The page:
Upload & Sell: Off
Here are two quick examples.
I used Photoshop and did the following:
- Opened base image.
- Created a new blank layer above the base image.
- On the new layer, I did a Filter>Render>Clouds (making sure black & white were my foreground and background colors).
- Repeated Filter>Render>Clouds, if necessary, until it contained a steam cloud more or less that I liked.
- Used the Magic Wand tool to select a steam cloud out of all the cloud clumps. I selected the more-or-less brightest part of the cloud and I adjusted the Magic Wand Tolerance to adjust how big of a cloud was selected. You can also use Select>Refine Edge to adjust the edges of the could.
- Did Select>Inverse to invert the selection followed by pressing the delete key to delete everything but the steam cloud.
- Used Edit>Free Transform to move the steam cloud roughly where I wanted it and to rotate it.
- Changed the Blend Mode of the steam cloud layer to Screen.
- Created a Curves adjustment layer above the steam layer and then right-clicked the Curves layer to make it activate the Clipping Mask (makes the Curves layer affect on the layer below it instead of all layers below it).
- Adjusted the Curves to bring out the "cloudiness" of the steam cloud.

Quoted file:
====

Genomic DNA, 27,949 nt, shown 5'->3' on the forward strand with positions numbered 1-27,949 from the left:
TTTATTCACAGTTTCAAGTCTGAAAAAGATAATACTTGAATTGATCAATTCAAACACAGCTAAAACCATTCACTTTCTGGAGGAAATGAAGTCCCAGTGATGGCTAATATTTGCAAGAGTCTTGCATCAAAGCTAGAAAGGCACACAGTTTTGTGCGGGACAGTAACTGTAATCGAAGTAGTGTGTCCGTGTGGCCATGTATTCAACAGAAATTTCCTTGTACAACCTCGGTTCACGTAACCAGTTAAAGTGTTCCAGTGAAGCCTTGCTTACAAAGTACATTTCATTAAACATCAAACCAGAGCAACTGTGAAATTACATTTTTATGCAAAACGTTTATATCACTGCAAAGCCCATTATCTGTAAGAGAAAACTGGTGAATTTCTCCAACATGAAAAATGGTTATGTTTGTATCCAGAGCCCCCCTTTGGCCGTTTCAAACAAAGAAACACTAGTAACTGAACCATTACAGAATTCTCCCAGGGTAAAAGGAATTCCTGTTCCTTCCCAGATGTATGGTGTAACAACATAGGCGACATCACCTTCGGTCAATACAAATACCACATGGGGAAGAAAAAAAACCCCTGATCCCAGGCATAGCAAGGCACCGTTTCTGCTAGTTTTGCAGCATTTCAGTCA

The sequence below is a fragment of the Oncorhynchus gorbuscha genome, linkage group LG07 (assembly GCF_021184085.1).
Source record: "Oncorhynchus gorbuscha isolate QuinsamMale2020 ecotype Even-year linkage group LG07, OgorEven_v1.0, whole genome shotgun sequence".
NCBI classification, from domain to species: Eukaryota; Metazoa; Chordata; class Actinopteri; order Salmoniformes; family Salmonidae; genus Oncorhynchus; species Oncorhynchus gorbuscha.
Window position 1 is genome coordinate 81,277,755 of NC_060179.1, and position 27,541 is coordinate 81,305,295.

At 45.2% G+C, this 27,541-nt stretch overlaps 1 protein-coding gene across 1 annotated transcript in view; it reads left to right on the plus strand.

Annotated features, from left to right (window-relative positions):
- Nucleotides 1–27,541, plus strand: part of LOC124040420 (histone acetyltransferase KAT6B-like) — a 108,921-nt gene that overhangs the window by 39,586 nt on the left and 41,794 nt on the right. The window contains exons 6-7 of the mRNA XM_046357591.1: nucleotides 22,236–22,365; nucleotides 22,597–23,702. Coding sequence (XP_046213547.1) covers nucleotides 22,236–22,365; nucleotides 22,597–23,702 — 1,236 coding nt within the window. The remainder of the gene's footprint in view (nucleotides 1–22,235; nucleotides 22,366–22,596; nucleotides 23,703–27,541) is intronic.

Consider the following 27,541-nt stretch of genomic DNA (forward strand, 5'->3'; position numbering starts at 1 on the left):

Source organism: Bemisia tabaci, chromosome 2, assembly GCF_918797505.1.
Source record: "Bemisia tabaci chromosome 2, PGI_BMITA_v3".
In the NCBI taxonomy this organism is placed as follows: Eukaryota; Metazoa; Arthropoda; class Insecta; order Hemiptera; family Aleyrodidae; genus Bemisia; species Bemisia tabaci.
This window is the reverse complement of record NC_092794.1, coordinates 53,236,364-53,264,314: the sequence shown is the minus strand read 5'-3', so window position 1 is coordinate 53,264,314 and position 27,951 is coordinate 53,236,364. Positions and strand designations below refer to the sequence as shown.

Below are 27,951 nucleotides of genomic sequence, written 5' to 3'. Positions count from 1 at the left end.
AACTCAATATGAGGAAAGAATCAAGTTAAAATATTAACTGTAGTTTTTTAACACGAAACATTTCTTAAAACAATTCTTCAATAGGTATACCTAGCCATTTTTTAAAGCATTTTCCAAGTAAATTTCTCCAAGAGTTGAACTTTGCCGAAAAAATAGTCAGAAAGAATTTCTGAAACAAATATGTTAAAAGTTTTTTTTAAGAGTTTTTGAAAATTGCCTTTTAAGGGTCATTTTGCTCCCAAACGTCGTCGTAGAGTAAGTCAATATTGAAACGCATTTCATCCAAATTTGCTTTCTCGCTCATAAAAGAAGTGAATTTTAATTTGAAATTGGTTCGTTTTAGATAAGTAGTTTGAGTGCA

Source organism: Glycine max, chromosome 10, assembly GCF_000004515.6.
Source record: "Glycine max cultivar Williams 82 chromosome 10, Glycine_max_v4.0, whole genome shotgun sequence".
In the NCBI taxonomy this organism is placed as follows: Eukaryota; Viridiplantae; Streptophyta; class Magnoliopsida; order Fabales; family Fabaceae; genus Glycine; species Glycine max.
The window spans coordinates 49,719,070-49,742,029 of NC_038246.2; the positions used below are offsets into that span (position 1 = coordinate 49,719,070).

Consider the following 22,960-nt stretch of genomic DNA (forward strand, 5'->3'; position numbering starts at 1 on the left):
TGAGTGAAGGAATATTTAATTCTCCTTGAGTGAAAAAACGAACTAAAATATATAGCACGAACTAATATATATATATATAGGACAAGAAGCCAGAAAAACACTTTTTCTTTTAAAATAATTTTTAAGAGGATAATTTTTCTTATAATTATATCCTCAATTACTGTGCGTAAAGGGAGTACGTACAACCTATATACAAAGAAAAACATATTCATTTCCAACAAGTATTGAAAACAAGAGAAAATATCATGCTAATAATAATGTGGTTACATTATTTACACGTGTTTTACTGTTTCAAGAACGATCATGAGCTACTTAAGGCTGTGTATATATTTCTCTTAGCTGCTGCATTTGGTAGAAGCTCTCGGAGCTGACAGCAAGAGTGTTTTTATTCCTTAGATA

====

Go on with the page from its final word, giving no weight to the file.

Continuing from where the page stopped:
- Added a mask to the steam cloud layer and used a very soft, black brush to soften the edges of the cloud and to erase any parts that I didn't want.
- Used Edit>Transform>Warp to warp/shape the could if necessary.
- Adjusted opacity of the cloud layer to taste.
It's not as complicated as it looks if you have some familiarity with Photoshop. It took me longer to write up the steps than it took me to do them on both images. As always in Photoshop, there are probably another 20 ways to do steam. I just did a quick Google on "photoshop steam" and turned up several tutorials. I also tried something quick in Lightroom to see if I could do something similar but didn't have much luck. The Adjustment Brush in LR doesn't really have a "Screen Mode" so even using a brush with boosted exposure and shadows doesn't really give the same effect.
One key thing I think is to keep the effect pretty subtle. That helps the realism IMO.
Hope that helps.